Camp Randall Hockey Classic A Success For The University of Wisconsin
The Wisconsin hockey teams (both men's and women's) took the field/ice for the Camp Randall Hockey Classic on Saturday. The stadium, normally home to the football team, belonged to the hockey players for the afternoon in the first outdoor hockey games to be played at Camp Randall.
While hockey games at the Kohl Center are usually played in front of a sell-out crowd of around 15,000 fans, Saturday's game brought in an audience of over 55,000.
The Badger women took care of business as they easily blew out Bemidji State, 6-1.
The Badger men had more of a struggle on their hands.
UW took a 1-0 lead just three minutes into the game, but Michigan came back, scoring a goal to tie the game up at one a piece. The game remained 1-1 until 10 minutes left in the third period, when Michigan took their first lead of the game.
With five minutes left in the game, the Badgers evened the game up at two with a power-play goal by Brendan Smith.
Then, with under two minutes to play, another Michigan penalty put the Badgers on a power play. With just a minute and a half to go Smith scored his second power-play goal to put the Badgers up 3-2, a lead which they carried to the end of the game.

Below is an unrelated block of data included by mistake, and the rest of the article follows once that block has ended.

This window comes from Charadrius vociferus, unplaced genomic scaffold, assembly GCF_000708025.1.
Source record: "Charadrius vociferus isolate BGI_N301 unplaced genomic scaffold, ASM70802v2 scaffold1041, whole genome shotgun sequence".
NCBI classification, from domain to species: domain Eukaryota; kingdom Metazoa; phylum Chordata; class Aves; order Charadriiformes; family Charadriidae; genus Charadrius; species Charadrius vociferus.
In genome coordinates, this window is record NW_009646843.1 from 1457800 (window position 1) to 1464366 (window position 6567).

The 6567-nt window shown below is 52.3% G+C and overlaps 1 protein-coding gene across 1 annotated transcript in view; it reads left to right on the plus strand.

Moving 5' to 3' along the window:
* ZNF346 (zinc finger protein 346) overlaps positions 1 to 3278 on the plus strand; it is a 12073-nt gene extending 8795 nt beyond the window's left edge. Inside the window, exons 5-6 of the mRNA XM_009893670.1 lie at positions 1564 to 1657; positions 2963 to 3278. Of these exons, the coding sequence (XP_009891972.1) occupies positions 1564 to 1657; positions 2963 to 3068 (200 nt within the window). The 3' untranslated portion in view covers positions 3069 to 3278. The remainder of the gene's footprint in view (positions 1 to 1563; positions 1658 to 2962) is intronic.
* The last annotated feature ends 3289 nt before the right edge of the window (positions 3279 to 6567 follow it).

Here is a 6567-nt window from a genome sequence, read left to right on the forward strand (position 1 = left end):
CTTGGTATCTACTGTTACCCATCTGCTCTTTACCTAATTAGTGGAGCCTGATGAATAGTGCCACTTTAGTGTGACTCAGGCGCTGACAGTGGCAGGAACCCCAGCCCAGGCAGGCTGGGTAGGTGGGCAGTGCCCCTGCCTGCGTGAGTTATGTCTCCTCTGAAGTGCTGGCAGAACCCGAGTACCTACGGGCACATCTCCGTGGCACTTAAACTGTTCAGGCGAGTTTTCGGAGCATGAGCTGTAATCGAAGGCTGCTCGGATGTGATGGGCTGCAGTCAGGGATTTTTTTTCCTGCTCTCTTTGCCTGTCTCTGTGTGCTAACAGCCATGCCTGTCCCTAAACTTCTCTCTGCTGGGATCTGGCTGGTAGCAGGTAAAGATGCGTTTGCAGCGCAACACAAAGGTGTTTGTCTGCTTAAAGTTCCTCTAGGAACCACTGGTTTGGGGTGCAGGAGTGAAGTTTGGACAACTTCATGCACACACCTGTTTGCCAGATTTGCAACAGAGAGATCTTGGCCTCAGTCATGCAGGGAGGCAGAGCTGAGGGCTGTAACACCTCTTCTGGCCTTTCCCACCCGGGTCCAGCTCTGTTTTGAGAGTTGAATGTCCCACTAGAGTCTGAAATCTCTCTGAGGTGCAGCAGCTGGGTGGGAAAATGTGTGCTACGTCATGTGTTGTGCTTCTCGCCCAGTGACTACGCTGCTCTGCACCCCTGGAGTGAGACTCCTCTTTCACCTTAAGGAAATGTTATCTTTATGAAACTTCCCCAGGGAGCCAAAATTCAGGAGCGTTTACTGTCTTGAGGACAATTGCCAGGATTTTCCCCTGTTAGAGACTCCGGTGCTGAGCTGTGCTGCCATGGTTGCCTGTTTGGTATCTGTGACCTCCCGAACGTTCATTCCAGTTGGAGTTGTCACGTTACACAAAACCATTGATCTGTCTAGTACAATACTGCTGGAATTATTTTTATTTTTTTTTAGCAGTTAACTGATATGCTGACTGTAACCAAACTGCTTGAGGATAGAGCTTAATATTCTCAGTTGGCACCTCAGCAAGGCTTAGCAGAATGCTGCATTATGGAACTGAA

The Camp Randall Hockey Classic was an exciting event for students not only because of the chance for an outdoor game, but also because the event gave students the chance to experience a "football game day" atmosphere during hockey season.
Tailgating and pre-gaming were prevalent throughout campus. Crowds of red swarmed toward Camp Randall. Had there not been snow on the ground you might have thought it was a regular Saturday game day.
To cap off the "fan's experience," as is tradition at Camp Randall, Jump Around was played in the third period. Always a student section favorite, the song not only pumped up the crowd and players, but also warmed up the fans after two hours in the cold.
All in all I think the Classic was a successful event for UW athletics. Despite the rink being dwarfed by the stadium, making it hard to follow the action, the experience was one-of-a-kind for fans and players alike.
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